Last week, we looked at a dynamic programming problem for the Jump Game problem. If you implement that solution and run it on LeetCode, you’ll notice that your runtime and memory scores are very low compared to other users. Let’s see why that is.

## Simplifying the Solution

As we learned earlier, dynamic programming problems can be solved using two approaches: top-down (using recursion) and bottom-up (using iteration). As a rule, both approaches have the same asymptotic time complexity, but one or the other may be faster in practice.

Besides improving real-world performance, another reason to prefer one approach over the other is to better understand the problem and look for more significant performance improvements. Let’s do that for Jump Game.

In last week’s solution, we use a recursive function `farthest`

that returned the farthest position we could reach from a given position. Let’s simplify that. The problem only asks whether we can get to the last position, so the main function `CanJump`

returns a boolean. Let’s use a new recursive function `CanJumpFrom(start)`

that returns `true`

if we can get to the last position from a given starting position. Then the main function can just return `CanJumpFrom(0)`

.

For our memo table, `dp`

, we’ll need one more state for cases where we don’t know yet whether we can get to the last position from a given `dp[i]`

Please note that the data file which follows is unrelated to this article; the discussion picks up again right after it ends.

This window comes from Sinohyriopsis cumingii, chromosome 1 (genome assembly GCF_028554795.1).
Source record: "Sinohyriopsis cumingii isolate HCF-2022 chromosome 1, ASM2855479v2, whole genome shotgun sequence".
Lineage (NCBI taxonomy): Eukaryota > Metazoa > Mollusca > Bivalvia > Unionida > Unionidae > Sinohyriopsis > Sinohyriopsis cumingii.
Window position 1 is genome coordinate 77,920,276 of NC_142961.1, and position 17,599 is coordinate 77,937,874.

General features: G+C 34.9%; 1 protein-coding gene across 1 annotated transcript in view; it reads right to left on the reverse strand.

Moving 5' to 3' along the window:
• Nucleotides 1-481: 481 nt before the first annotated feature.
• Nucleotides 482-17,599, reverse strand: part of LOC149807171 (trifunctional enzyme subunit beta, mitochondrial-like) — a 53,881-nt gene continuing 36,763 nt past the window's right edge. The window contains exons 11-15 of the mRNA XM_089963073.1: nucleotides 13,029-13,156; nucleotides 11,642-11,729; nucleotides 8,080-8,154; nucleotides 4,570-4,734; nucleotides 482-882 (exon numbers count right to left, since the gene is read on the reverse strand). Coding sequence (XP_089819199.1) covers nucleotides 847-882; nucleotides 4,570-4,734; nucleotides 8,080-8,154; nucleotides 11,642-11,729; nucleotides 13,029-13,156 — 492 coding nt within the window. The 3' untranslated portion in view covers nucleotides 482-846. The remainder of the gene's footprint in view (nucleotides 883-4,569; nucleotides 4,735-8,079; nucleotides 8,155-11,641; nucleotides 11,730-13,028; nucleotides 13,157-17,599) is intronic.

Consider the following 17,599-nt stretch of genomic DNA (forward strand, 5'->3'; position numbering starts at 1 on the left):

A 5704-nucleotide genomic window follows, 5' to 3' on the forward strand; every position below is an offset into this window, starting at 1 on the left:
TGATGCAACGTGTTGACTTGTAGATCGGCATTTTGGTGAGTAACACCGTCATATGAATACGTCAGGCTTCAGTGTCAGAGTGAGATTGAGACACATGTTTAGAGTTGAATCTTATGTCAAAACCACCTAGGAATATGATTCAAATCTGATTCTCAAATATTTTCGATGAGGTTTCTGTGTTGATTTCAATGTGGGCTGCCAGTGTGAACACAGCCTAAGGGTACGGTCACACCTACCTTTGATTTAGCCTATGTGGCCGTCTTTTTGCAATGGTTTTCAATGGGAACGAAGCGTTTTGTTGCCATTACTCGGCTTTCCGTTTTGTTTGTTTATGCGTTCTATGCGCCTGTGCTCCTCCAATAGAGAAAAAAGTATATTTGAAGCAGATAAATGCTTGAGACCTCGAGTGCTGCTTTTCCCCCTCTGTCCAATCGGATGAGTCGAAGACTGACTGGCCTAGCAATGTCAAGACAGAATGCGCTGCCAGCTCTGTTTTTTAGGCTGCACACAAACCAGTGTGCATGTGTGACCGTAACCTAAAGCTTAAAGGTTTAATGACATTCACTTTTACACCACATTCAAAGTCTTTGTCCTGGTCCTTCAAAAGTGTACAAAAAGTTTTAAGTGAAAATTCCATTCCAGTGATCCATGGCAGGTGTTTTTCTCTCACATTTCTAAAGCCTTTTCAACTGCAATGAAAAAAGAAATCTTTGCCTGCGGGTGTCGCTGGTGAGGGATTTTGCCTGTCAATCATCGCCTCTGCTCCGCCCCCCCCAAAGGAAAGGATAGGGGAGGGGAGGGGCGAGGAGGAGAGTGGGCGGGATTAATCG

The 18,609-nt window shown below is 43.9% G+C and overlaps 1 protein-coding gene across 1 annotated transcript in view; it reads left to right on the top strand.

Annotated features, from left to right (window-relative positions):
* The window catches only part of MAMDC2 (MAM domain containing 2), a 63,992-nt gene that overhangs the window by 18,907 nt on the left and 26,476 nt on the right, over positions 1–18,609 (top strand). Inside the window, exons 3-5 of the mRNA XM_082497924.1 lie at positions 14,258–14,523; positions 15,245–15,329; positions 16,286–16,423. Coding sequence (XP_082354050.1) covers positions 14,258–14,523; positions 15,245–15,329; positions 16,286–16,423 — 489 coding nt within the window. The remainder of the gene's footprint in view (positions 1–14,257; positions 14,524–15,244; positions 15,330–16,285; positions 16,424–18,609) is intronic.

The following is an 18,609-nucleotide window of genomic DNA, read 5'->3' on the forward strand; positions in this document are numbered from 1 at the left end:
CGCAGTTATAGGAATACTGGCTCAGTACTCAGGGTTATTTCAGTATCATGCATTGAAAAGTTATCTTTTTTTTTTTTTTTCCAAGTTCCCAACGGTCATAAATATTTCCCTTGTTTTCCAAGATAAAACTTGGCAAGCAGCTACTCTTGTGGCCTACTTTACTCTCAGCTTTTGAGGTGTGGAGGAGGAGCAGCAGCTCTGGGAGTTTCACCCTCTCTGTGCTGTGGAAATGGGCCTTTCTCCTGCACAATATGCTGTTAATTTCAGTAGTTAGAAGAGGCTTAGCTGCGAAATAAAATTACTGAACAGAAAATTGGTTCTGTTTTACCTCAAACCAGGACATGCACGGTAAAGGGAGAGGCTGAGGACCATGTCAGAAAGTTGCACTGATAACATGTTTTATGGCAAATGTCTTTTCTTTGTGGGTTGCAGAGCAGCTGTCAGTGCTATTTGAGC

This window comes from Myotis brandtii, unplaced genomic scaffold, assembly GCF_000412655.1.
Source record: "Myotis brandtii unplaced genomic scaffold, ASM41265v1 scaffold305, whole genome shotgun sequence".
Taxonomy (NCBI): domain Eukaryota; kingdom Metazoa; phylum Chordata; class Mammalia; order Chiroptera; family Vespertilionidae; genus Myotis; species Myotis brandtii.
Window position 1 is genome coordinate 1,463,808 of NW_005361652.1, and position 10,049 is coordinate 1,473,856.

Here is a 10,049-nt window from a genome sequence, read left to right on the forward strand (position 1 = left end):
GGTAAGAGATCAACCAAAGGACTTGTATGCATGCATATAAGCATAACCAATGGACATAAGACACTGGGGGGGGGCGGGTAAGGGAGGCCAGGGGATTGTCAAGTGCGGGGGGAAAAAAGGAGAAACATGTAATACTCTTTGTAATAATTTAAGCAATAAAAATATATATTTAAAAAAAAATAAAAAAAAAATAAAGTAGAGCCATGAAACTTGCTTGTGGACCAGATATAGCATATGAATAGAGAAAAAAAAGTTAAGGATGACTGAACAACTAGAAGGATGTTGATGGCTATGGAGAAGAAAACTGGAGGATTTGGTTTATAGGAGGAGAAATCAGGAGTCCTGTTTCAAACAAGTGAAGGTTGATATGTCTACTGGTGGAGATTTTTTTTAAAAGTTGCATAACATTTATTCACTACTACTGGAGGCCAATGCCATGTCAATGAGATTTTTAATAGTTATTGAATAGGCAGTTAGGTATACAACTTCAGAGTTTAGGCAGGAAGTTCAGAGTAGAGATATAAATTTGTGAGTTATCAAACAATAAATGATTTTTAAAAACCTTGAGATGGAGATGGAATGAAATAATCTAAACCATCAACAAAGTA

. To avoid having to explicitly initialize `dp`

, we can use `0`

for `don't know`

. Then `success`

(can get to the end) can be `1`

and `failure`

(can’t get to the end) can be `2`

. We can initialize `dp[n-1]`

to `1`

, since we can always get from the end position to itself.

As we fill out the `dp`

array, we’ll find starting positions we can mark as `success`

. Using these positions, we can find more positions: if we can get from a position `i`

to any position `j`

where `dp[j] == 1`

, then we can set `dp[i] = 1`

since we know we can get from `j`

to the end position.

## The Bottom-Up Approach

We can transform our simplified top-down solution into a bottom-up solution. Bottom-up solutions are often more difficult to design than top-down solutions, because they require that you specify the order in which the subproblems will be solved. For the top-down version of Jump Game, we just pass `0`

to the recursive function, since the problem tells us we always start at position `0`

. The compiler takes it from there, deciding how to make all the recursive calls based on the program logic.

A top-down solution starts with the “largest” problem, the original problem. A bottom-up solution starts from the other end, meaning the “smallest” problem. Here, the smallest subproblem occurs when we’re already at the end position, `n-1`

. But we’re hard-coding the solution to that problem by initializing the result to `success`

. So our real starting point is the next smallest problem, `n-2`

. That will be the start index of our outer loop. Our inner loop will be the same as in the top-down solution.

Here’s the updated pseudocode, with everything now in the main function and no recursive calls:

```
n = length of nums
define an array dp of size n